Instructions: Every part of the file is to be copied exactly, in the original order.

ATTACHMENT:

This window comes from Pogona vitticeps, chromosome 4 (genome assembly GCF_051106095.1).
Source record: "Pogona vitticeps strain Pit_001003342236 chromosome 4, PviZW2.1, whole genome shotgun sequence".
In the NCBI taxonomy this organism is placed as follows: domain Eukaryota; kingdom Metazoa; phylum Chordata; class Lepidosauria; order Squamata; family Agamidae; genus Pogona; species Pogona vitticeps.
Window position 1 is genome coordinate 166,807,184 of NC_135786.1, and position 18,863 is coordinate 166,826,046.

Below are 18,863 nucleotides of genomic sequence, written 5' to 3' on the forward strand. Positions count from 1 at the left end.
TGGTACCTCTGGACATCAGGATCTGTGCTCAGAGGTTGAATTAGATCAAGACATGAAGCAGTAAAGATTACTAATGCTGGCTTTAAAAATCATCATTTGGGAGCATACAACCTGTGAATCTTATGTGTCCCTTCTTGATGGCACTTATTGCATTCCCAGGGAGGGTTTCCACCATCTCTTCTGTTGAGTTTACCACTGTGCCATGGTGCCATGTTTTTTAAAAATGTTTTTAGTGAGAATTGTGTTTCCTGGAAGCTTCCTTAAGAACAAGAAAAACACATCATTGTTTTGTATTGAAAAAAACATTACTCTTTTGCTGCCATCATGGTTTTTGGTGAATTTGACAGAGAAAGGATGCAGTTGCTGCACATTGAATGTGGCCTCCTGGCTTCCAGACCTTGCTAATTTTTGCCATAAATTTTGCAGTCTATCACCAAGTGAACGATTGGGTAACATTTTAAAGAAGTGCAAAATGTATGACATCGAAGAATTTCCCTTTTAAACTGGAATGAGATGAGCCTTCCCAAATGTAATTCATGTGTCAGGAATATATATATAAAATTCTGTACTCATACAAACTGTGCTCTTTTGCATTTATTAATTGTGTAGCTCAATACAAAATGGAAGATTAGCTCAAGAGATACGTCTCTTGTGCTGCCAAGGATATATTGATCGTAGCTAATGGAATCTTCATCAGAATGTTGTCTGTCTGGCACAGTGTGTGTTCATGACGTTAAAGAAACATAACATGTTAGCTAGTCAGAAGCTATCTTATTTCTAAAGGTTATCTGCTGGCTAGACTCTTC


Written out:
This window comes from Pogona vitticeps, chromosome 4 (genome assembly GCF_051106095.1).
Source record: "Pogona vitticeps strain Pit_001003342236 chromosome 4, PviZW2.1, whole genome shotgun sequence".
In the NCBI taxonomy this organism is placed as follows: domain Eukaryota; kingdom Metazoa; phylum Chordata; class Lepidosauria; order Squamata; family Agamidae; genus Pogona; species Pogona vitticeps.
Window position 1 is genome coordinate 166,807,184 of NC_135786.1, and position 18,863 is coordinate 166,826,046.

Below are 18,863 nucleotides of genomic sequence, written 5' to 3' on the forward strand. Positions count from 1 at the left end.
TGGTACCTCTGGACATCAGGATCTGTGCTCAGAGGTTGAATTAGATCAAGACATGAAGCAGTAAAGATTACTAATGCTGGCTTTAAAAATCATCATTTGGGAGCATACAACCTGTGAATCTTATGTGTCCCTTCTTGATGGCACTTATTGCATTCCCAGGGAGGGTTTCCACCATCTCTTCTGTTGAGTTTACCACTGTGCCATGGTGCCATGTTTTTTAAAAATGTTTTTAGTGAGAATTGTGTTTCCTGGAAGCTTCCTTAAGAACAAGAAAAACACATCATTGTTTTGTATTGAAAAAAACATTACTCTTTTGCTGCCATCATGGTTTTTGGTGAATTTGACAGAGAAAGGATGCAGTTGCTGCACATTGAATGTGGCCTCCTGGCTTCCAGACCTTGCTAATTTTTGCCATAAATTTTGCAGTCTATCACCAAGTGAACGATTGGGTAACATTTTAAAGAAGTGCAAAATGTATGACATCGAAGAATTTCCCTTTTAAACTGGAATGAGATGAGCCTTCCCAAATGTAATTCATGTGTCAGGAATATATATATAAAATTCTGTACTCATACAAACTGTGCTCTTTTGCATTTATTAATTGTGTAGCTCAATACAAAATGGAAGATTAGCTCAAGAGATACGTCTCTTGTGCTGCCAAGGATATATTGATCGTAGCTAATGGAATCTTCATCAGAATGTTGTCTGTCTGGCACAGTGTGTGTTCATGACGTTAAAGAAACATAACATGTTAGCTAGTCAGAAGCTATCTTATTTCTAAAGGTTATCTGCTGGCTAGACTCTTC